Westpac bank says farming customers will be able to meet the climate targets it has set, without new technology.
The bank's head of agribusiness, Tim Henshaw, said the 2030 targets, of lowering emissions per unit of meat or milk by 9 percent across its sheep and beef lending and 10 percent for dairy, were achievable without any new technology.
"We think those targets are achievable based on known farm management practices and known technology," he said.
He said if a feed supplement such as the product Bovaer came online to cut animal emissions, the bank would be able to consider boosting its targets from 2030.
The bank has used the same intensity-style target Fonterra was criticised for using last week - but defended the choice not to set an outright reduction goal, saying it wanted to work with farmers on improving practices.
Last year, a UN expert panel recommended against using only intensity-based targets when companies make climate promises.
Henshaw said the bank believed New Zealand had passed peak cow and sheep numbers, which meant the intensity targets (which cut pollution per unit of product) would reduce emissions in absolute terms.
The Science-based Targets Initiative (an international accreditation body) allows food growers to use targets per kilo of food.
The top climate science body, the International Panel on Climate Change (IPCC), says climate action should not compromise food production, but also says diets in wealthy countries will need to move towards a higher share of plant protein and only moderate amounts of animal products (especially beef) to curb the acceleration of climate-fuelled disasters.
Although Fonterra's target seems much stronger than Westpac's, at 30 percent by 2030, it counts savings that Westpac's does not, relating to planting and clearing of trees. Westpac is focussed on farm management, according to a report by the bank's parent company.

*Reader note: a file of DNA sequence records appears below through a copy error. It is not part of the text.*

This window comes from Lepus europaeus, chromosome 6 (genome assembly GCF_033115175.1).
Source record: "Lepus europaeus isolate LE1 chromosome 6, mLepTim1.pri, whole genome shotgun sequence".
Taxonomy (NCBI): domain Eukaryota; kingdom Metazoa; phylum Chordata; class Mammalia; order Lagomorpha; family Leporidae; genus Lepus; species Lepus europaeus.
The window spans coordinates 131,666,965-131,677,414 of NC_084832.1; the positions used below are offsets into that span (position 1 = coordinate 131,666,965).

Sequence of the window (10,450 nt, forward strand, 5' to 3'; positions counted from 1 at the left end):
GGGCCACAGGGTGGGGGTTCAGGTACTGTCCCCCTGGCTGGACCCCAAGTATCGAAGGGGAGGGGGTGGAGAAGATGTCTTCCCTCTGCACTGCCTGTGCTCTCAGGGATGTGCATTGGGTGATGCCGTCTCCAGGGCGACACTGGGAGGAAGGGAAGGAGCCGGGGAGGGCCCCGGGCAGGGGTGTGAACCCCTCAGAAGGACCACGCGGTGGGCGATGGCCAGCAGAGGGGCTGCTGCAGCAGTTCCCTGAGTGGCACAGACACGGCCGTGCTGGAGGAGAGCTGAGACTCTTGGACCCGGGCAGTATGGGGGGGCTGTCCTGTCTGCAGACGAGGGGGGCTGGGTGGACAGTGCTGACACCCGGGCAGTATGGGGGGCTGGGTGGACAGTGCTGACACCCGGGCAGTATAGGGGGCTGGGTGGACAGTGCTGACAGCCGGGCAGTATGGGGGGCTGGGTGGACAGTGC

According to Stats NZ, dairy cattle numbers have fallen 6 percent since 2017, while sheep fell 8 percent. Beef numbers were up 8 percent over the same period, but from a lower base than either sheep or dairy animals.
Milk production has also been falling, DairyNZ figures show. If those trends continue, a reduction in emissions per kilo of food produced would result in an overall drop in absolute emissions of greater than the 9-10 percent target.
Westpac, like other New Zealand lenders, is a member of the Net Zero Banking Alliance, via its Australian parent company.
Joining the alliance means agreeing to get the emissions of the whole businesses - including the impact of the companies banks lend to - to a level compatible with keeping global heating to 1.5C.
BNZ has already set a target of cutting by 11 percent the climate impact-per-kilo of food produced by its farmer customers, by 2030.
ASB and ANZ's parent banks have also signed up to the alliance, and will need to produce targets in the next couple of years.